Academic journal article The Journal of Parapsychology

Paranormality: Why We See What Isn't There

Academic journal article The Journal of Parapsychology

Paranormality: Why We See What Isn't There

Article excerpt

PARANORMALITY: WHY WE SEE WHAT ISN'T THERE by Richard Wiseman. London: Macmillan, 2011. Pp. 340. $20.87 (paperback). ISBN 978-0-230-75298-6.

Richard Wiseman is well known (at least in the UK) as a psychologist, magician, and nowadays Professor of the Public Understanding of Psychology. Wiseman's latest book, Paranormality, happens to differ from all my other books in two ways: first because on its spine is printed the word "Professor," and second because on its back cover is a quote by the biologist Richard Dawkins, a former Professor of the Public Understanding of Science. The book's subtitle, Why We See What Isn't There, clearly indicates Wiseman's stance and the equally skeptical Dawkins thinks that the book "... blows away the psychic fog and lets in the clear light of reason."

Paranormality is a highly selective popular scientific treatment of psychological and parapsychological research as seen from a skeptic's perspective. According to Wiseman (2011b) this was not what the major American publishers wanted (although one wonders whether Prometheus Books in New York was contacted since they would likely love to publish it). Wiseman thus decided to produce it as an e-book and let his British publisher ship hard copies to America. Furthermore, he has actively promoted the book with popular articles that derive from the book (e.g., Wiseman, 2011a, 2012), and I daresay it sells well, because Wiseman is a good writer. His latest and several of his previous books also reveal that he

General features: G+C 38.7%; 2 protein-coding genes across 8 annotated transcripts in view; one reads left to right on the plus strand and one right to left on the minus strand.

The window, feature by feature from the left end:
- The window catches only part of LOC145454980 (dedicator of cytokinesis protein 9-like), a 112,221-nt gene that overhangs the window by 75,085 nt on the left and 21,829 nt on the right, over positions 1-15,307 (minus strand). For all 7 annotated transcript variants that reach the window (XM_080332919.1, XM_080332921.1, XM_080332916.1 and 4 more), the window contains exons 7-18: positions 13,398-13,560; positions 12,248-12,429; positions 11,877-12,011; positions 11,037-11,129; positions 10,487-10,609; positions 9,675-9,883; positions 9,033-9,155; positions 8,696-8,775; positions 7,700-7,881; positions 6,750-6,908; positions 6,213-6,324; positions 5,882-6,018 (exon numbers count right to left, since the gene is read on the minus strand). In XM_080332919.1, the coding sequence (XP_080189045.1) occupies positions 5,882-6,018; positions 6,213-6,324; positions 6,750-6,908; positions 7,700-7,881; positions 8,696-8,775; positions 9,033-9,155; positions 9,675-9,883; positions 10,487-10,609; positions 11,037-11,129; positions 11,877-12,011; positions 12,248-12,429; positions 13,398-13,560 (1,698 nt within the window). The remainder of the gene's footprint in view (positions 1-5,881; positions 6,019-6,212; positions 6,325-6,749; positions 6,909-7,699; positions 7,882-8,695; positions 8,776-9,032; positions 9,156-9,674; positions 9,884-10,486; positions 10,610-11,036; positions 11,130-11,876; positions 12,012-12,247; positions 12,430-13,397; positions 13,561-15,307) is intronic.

possesses a sense of humour. Getting the facts straight is, however, more important than writing style, and those well read in the parapsychology literature are unfortunately bound to get more than a bit annoyed more than once.

Initially Wiseman tells us that he became interested in magic when just 8 years old and that he, like most magicians, was deeply skeptical about the existence of genuine paranormal phenomena. The latter is an oft-repeated claim by skeptics, and what they (including Wiseman) fail to mention is that the results of surveys with magicians around 1980 did in fact reveal that the majority of them believed ESP exists. Although the results of more recent surveys, including Wiseman's (2008) own (still unpublished?), indicate that magicians as a group have become more skeptical with time (see Truzzi, 1997). However, about 1 in 4 of the magicians that participated in Wiseman's survey thought that they had had a paranormal experience, and several of them while trying to fool others with their tricks! Magicians have also now and then been involved in parapsychological research, and some have endorsed paranormal phenomena (e.g., see Hansen, 1990). Wiseman does not mention any of this.

In his first chapter, Wiseman gives a short account of his, Smith's, and Milton's (1998) experiment with the dog Jaytee, who according to witnesses reliably signaled his owner's homecoming by going to and staying at the window. Wiseman manages to discuss the experiment, which consisted of a total of four trials, without mentioning Rupert Sheldrake's extensive research with "dogs that know when their owners are coming home" (Sheldrake's book is, however, mentioned in the chapter's notes). Furthermore, despite Wiseman's having acknowledged that "... the patterning in my studies is the same as the patterning in Rupert's studies. That's not up for grabs. That's fine. It's how it's interpreted" (Tsakiris, 2007), the reader is left with the impression that "psychic pets" have been debunked--a proper explanation of the heated controversy would have been more appropriate. Furthermore, it is hardly appropriate to draw conclusions based on the results of just four trials.

In the following chapter, Wiseman describes the skeptics' figurehead, the magician James Randi, as "the most notable investigator" (p. 16) of mediums and psychics, and not a word is dedicated to the more scientific research with mediums by, for example, Gary Schwartz and Julie Beischel. …

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